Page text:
Callum Innes - Works on Paper 1989–2012
- Rhona Taylor
- 23 May 2012
Demonstrates tension, richness and depth already familiar in Innes’ paintings
Callum Innes’ explorations of material processes are well demonstrated in this first exhibition dedicated to his works on paper. Abstract images of colour familiar from his paintings on canvas fill the space, each one creating particular tensions, hinting at the removal and addition of paint, and suggesting the processes and techniques used to create it.
The exhibition contains several series’ of work: two walls of the gallery upstairs are filled with a sequence of 18 watercolours, each of which appears to be a single block of translucent paint, but reveals through slight imperfections the layers of pigment that have built up a more complex image. These quiet works sit well with the room’s larger paintings, which, both fragile and weighty, engage the viewer with real intensity.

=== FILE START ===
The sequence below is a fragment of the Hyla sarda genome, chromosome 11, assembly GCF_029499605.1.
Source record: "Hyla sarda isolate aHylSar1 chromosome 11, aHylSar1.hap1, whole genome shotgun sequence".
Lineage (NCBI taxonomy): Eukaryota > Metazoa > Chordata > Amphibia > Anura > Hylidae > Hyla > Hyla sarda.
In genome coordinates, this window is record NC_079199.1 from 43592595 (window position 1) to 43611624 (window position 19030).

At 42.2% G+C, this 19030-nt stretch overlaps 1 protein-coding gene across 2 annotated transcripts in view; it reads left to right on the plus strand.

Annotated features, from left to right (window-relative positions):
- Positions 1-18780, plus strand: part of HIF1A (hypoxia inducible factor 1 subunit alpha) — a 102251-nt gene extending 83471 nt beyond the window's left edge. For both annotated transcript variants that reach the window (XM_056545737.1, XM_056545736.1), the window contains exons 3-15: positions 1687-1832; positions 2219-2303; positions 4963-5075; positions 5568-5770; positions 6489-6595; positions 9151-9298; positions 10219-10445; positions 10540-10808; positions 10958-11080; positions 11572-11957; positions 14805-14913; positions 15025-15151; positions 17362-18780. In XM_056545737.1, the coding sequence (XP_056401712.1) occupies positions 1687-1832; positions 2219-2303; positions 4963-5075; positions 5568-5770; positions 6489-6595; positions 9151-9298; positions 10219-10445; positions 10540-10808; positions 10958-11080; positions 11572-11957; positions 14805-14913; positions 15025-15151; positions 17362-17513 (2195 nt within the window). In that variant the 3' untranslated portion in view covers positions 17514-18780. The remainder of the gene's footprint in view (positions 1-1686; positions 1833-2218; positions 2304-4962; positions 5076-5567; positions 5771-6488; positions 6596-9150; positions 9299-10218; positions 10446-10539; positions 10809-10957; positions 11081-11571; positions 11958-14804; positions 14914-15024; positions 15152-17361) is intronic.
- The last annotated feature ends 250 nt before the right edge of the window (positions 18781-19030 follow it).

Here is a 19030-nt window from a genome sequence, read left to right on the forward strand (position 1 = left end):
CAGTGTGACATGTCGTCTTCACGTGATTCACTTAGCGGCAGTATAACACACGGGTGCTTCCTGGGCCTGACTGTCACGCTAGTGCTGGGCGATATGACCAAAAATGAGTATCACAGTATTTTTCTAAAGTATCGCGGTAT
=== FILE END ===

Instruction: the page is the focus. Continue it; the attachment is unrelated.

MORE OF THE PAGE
This body of works on paper is consistent and beautiful, but even a series of new works using ground chalk sticks – described as ‘reverse sculptures’ – breaks little new ground. The exhibition demonstrates the tension, richness and depth that is already familiar in Innes’ paintings, but there is nothing truly unexpected in this otherwise engaging body of work.
Ingleby Gallery, Edinburgh, until Sat 14 Jul